Your two equations are equivalent, and are both versions of the quantum YBE. (The question from the comments does a good job of answering your classical versus quantum question.)
Write the first as
$$
(c \otimes id)(id \otimes c)(c \otimes id) = (id \otimes c)(c \otimes id)(c \otimes id)
$$
and the second as
$$
R_{12}R_{13}R_{23} = R_{23}R_{13}R_{12}.
$$
Let $\tau : V \otimes V \to V \otimes V$ be the permutation map $\tau(v_1 \otimes v_2) = v_2 \otimes v_1$.
Then a solution $R$ to the second gives a solution $c = \tau R$ to the first, and vice-versa.
Whether or not to include the permutation in the definition of $R$-matrix is just a convention.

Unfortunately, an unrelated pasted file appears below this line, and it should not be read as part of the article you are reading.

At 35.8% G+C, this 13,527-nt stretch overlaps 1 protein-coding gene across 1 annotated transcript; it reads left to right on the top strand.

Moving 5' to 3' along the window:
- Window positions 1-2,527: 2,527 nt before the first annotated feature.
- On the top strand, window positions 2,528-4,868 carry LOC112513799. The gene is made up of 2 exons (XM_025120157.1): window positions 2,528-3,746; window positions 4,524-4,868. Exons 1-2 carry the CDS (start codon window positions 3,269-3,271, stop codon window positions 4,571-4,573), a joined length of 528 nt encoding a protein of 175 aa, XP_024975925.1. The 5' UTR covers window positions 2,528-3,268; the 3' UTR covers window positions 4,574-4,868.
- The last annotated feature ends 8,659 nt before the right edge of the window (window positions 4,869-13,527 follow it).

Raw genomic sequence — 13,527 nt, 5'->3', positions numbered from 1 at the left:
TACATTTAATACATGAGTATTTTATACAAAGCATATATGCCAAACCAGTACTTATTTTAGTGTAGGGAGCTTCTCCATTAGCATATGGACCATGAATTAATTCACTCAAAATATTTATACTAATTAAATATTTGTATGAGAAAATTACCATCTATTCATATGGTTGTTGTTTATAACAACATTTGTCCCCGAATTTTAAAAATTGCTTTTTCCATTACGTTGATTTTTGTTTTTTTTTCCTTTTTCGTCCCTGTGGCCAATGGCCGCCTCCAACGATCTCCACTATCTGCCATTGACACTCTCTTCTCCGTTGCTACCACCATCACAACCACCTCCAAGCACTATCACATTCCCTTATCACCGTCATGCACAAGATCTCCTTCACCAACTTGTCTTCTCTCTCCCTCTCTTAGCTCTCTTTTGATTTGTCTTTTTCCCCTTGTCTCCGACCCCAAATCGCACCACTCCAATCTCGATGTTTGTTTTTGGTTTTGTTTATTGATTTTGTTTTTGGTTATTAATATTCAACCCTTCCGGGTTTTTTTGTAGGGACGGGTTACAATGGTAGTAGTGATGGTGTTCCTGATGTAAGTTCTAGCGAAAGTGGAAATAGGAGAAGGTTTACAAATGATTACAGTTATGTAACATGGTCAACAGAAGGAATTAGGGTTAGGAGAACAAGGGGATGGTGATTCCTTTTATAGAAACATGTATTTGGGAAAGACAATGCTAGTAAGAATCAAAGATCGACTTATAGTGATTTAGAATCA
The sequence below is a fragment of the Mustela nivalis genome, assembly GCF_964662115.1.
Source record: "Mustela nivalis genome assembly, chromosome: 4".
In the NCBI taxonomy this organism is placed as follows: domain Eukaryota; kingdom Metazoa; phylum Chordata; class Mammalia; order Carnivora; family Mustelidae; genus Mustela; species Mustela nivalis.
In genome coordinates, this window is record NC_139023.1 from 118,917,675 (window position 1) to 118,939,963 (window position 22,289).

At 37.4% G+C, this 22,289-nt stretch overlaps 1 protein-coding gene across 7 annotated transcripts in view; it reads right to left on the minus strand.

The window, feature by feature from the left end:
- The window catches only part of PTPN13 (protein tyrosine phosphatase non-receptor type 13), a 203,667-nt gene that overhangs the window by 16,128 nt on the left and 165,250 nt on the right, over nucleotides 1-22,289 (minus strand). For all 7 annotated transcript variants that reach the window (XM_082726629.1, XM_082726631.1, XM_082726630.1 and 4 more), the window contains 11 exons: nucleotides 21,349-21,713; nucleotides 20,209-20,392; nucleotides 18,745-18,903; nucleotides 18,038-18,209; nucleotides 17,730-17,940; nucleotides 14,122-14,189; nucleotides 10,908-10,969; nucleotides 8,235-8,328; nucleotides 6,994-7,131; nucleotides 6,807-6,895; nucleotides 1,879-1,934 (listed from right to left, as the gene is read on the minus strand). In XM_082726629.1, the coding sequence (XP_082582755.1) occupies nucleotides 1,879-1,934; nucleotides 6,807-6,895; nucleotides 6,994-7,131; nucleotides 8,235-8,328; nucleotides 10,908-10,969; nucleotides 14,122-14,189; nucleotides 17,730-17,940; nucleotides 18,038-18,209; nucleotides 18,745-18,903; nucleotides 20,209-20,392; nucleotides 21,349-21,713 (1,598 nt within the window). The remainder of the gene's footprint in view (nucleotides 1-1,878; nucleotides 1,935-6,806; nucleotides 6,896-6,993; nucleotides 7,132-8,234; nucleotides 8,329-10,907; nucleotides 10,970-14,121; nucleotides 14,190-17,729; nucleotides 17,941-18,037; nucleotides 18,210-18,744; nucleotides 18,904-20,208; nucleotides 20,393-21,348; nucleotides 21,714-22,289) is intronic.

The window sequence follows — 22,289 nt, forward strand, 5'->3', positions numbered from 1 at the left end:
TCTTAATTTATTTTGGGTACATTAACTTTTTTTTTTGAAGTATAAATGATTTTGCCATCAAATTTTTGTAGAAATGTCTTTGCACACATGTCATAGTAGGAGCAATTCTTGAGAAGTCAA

In the quantum groups literature, $V$ is a module for a quasitriangular Hopf algebra $H$ and $R$ can be given by the action of the *universal $R$-matrix* $\mathcal{R} \in H \otimes H$. Since $\tau$ will not be given by the action of something in $H \otimes H$, it's natural to leave it out.
(I think the YBE for $R$ is also more natural in the spin chain context, but I know less about that.)

However, in quantum topology we focus more on $c = \tau R$ (because it gives braid group representations) and less on $R$, so some authors eliminate the distinction and call $c$ an $R$-matrix. I prefer to call $c$ a *braiding* and $R$ an *$R$-matrix*, but this convention is not universal.